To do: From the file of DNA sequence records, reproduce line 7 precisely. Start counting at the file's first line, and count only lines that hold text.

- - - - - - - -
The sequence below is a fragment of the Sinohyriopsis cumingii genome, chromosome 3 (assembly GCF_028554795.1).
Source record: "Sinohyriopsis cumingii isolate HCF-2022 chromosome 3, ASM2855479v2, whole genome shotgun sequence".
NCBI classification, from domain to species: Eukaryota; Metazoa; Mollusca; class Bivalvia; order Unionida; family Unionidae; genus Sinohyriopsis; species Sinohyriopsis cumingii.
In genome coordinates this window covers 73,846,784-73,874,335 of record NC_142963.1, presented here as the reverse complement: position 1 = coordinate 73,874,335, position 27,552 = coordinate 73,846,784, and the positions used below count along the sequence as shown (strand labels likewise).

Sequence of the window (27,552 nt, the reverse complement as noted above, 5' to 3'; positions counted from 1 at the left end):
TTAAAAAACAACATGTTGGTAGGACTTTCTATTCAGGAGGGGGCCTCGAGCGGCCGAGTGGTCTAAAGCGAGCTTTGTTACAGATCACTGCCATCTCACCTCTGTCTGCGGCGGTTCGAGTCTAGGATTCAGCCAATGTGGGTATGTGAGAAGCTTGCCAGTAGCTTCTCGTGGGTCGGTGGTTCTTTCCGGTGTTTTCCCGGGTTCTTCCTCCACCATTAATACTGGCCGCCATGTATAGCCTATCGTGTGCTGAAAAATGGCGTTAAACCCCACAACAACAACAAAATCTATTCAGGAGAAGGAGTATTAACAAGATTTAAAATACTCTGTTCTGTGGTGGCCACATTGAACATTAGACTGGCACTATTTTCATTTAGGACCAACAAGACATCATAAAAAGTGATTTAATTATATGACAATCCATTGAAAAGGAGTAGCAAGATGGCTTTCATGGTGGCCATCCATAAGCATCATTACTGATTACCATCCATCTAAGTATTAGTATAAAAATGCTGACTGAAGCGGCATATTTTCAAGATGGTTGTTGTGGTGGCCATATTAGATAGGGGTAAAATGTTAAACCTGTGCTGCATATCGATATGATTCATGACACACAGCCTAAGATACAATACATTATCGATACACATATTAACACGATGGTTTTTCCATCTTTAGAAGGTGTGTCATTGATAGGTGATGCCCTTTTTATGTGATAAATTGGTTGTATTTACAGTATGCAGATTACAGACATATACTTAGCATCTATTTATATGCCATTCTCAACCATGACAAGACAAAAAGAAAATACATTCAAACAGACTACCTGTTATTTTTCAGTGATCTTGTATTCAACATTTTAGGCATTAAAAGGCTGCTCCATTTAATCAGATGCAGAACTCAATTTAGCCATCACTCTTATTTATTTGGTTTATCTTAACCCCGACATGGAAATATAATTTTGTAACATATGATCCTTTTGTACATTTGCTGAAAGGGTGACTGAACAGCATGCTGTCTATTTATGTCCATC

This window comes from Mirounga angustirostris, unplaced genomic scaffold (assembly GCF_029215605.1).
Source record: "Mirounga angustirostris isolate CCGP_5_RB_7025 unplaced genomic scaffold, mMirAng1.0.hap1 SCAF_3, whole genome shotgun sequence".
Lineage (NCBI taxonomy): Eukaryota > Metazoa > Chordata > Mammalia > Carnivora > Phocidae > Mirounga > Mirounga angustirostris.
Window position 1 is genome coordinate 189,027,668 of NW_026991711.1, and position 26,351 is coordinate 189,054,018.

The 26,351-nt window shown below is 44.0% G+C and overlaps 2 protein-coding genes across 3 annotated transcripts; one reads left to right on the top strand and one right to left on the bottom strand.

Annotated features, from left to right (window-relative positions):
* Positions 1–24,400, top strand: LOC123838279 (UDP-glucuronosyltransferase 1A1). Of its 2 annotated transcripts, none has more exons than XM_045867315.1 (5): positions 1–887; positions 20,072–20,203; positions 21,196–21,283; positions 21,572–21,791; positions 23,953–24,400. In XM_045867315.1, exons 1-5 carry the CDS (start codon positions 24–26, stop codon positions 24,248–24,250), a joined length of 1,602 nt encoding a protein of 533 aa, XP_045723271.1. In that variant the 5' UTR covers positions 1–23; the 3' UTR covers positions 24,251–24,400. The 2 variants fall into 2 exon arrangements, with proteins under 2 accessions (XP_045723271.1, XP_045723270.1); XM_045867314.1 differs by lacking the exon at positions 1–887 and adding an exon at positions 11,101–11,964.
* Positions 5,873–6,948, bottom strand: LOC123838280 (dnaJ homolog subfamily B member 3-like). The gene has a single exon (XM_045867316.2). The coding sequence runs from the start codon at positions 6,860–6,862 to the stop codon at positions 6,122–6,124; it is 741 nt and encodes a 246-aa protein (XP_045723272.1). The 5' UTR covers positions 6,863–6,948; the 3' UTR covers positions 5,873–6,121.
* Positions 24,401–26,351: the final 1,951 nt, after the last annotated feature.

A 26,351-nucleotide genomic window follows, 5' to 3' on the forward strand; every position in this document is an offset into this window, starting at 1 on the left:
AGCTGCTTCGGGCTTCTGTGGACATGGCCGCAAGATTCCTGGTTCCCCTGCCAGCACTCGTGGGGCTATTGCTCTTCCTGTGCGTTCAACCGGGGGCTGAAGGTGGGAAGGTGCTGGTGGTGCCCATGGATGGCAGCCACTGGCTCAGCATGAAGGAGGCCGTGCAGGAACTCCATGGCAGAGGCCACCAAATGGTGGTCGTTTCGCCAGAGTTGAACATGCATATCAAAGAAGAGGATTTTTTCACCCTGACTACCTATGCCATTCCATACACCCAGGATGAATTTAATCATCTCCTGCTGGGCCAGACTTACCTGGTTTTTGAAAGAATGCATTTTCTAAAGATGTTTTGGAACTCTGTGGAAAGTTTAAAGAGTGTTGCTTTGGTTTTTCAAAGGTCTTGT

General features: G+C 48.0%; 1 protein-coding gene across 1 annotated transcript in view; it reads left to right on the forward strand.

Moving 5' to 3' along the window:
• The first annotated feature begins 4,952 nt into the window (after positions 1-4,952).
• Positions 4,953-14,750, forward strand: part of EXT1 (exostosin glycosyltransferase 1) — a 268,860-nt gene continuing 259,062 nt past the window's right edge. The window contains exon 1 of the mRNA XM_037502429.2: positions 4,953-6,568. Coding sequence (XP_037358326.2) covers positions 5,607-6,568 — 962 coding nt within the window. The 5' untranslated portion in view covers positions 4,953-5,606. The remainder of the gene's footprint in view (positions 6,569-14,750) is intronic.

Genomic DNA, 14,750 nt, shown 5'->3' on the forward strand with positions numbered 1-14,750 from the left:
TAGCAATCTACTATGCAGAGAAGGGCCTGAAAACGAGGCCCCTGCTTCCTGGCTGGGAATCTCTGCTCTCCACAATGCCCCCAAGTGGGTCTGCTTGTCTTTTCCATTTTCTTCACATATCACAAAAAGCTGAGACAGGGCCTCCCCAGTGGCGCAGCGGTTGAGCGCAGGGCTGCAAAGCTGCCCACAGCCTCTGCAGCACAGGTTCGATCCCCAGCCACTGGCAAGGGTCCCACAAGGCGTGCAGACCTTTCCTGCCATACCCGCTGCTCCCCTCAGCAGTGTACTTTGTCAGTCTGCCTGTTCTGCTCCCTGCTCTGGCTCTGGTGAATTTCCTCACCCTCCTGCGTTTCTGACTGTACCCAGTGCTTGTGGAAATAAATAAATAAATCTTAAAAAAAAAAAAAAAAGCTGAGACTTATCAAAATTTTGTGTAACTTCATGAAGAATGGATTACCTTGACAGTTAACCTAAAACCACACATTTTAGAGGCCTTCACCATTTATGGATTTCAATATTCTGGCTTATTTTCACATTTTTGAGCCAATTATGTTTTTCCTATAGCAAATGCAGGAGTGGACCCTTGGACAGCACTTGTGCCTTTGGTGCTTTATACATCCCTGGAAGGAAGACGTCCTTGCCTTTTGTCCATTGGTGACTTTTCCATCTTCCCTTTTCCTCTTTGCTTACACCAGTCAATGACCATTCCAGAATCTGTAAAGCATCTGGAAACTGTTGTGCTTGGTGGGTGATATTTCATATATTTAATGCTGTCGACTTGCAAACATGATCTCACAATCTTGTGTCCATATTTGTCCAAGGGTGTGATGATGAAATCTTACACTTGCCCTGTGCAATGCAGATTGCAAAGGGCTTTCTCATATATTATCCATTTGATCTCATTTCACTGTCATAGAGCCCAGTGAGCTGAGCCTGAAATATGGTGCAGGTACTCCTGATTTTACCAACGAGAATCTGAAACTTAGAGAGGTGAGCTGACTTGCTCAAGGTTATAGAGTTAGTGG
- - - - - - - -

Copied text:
This window comes from Mirounga angustirostris, unplaced genomic scaffold (assembly GCF_029215605.1).